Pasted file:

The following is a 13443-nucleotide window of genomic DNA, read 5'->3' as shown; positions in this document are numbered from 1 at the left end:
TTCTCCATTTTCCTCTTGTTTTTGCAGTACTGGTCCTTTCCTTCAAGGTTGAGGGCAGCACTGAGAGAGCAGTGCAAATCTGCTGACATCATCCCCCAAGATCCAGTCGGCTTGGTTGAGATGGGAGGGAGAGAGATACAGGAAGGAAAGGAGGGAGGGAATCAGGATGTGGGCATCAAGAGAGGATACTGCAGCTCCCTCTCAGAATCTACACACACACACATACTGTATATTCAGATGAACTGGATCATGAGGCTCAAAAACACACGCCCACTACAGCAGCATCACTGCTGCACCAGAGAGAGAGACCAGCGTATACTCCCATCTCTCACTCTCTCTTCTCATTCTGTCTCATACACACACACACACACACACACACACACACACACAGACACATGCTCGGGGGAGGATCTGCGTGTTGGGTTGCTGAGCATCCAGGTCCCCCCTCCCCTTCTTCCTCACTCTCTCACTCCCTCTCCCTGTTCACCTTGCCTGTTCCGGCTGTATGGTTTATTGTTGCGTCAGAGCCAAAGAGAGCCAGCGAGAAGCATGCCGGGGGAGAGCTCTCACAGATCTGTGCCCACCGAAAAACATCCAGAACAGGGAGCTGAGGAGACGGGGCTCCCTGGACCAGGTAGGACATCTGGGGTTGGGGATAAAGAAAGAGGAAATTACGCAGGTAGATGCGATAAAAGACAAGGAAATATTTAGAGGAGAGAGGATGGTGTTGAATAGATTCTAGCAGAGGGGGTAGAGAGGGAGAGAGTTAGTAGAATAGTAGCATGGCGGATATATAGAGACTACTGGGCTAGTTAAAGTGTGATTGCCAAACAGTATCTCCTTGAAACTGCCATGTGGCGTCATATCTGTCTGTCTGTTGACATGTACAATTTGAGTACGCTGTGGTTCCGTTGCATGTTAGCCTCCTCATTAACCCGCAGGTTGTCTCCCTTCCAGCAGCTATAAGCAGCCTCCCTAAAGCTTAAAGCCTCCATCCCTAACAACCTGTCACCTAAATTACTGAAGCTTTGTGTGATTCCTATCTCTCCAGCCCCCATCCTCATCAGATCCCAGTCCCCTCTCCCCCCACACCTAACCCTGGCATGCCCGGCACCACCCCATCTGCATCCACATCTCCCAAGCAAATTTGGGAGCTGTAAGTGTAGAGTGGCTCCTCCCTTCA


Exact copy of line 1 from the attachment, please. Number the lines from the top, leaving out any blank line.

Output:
The following is a 13443-nucleotide window of genomic DNA, read 5'->3' as shown; positions in this document are numbered from 1 at the left end: